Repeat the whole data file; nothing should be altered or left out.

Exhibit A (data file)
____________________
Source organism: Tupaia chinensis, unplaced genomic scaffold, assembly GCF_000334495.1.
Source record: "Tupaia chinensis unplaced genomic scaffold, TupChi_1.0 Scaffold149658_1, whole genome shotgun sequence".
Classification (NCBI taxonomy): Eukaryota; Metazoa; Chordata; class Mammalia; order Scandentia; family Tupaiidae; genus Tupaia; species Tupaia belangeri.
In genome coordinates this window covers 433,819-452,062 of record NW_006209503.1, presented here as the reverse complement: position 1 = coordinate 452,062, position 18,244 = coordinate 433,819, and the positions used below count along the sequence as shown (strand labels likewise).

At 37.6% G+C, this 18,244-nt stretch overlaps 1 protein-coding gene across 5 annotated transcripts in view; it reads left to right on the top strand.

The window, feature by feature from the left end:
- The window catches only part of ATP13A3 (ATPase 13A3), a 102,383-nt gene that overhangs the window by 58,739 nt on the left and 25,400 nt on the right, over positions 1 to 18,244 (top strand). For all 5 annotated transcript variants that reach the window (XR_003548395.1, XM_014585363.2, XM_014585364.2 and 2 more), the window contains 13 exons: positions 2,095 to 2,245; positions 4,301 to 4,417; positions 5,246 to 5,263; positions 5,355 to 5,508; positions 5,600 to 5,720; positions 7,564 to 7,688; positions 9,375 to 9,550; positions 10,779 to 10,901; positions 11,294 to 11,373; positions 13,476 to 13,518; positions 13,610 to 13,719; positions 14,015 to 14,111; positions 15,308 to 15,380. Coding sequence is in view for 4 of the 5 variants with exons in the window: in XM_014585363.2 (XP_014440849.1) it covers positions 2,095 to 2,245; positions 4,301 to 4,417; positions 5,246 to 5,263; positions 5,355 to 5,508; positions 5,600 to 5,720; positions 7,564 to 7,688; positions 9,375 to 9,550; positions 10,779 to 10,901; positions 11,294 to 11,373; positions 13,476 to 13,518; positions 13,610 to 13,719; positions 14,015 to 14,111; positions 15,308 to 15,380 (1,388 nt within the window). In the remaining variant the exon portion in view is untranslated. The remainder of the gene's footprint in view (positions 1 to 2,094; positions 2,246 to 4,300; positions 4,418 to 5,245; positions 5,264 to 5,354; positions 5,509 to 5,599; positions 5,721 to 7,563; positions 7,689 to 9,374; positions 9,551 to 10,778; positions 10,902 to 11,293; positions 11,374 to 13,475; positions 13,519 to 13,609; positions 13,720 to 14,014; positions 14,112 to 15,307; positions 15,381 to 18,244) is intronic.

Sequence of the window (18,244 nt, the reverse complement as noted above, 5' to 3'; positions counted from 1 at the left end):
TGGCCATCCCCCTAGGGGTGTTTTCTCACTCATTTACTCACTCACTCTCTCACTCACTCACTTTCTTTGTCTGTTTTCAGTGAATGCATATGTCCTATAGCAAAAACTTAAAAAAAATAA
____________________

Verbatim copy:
Source organism: Tupaia chinensis, unplaced genomic scaffold, assembly GCF_000334495.1.
Source record: "Tupaia chinensis unplaced genomic scaffold, TupChi_1.0 Scaffold149658_1, whole genome shotgun sequence".
Classification (NCBI taxonomy): Eukaryota; Metazoa; Chordata; class Mammalia; order Scandentia; family Tupaiidae; genus Tupaia; species Tupaia belangeri.
In genome coordinates this window covers 433,819-452,062 of record NW_006209503.1, presented here as the reverse complement: position 1 = coordinate 452,062, position 18,244 = coordinate 433,819, and the positions used below count along the sequence as shown (strand labels likewise).

At 37.6% G+C, this 18,244-nt stretch overlaps 1 protein-coding gene across 5 annotated transcripts in view; it reads left to right on the top strand.

The window, feature by feature from the left end:
- The window catches only part of ATP13A3 (ATPase 13A3), a 102,383-nt gene that overhangs the window by 58,739 nt on the left and 25,400 nt on the right, over positions 1 to 18,244 (top strand). For all 5 annotated transcript variants that reach the window (XR_003548395.1, XM_014585363.2, XM_014585364.2 and 2 more), the window contains 13 exons: positions 2,095 to 2,245; positions 4,301 to 4,417; positions 5,246 to 5,263; positions 5,355 to 5,508; positions 5,600 to 5,720; positions 7,564 to 7,688; positions 9,375 to 9,550; positions 10,779 to 10,901; positions 11,294 to 11,373; positions 13,476 to 13,518; positions 13,610 to 13,719; positions 14,015 to 14,111; positions 15,308 to 15,380. Coding sequence is in view for 4 of the 5 variants with exons in the window: in XM_014585363.2 (XP_014440849.1) it covers positions 2,095 to 2,245; positions 4,301 to 4,417; positions 5,246 to 5,263; positions 5,355 to 5,508; positions 5,600 to 5,720; positions 7,564 to 7,688; positions 9,375 to 9,550; positions 10,779 to 10,901; positions 11,294 to 11,373; positions 13,476 to 13,518; positions 13,610 to 13,719; positions 14,015 to 14,111; positions 15,308 to 15,380 (1,388 nt within the window). In the remaining variant the exon portion in view is untranslated. The remainder of the gene's footprint in view (positions 1 to 2,094; positions 2,246 to 4,300; positions 4,418 to 5,245; positions 5,264 to 5,354; positions 5,509 to 5,599; positions 5,721 to 7,563; positions 7,689 to 9,374; positions 9,551 to 10,778; positions 10,902 to 11,293; positions 11,374 to 13,475; positions 13,519 to 13,609; positions 13,720 to 14,014; positions 14,112 to 15,307; positions 15,381 to 18,244) is intronic.

Sequence of the window (18,244 nt, the reverse complement as noted above, 5' to 3'; positions counted from 1 at the left end):
TGGCCATCCCCCTAGGGGTGTTTTCTCACTCATTTACTCACTCACTCTCTCACTCACTCACTTTCTTTGTCTGTTTTCAGTGAATGCATATGTCCTATAGCAAAAACTTAAAAAAAATAA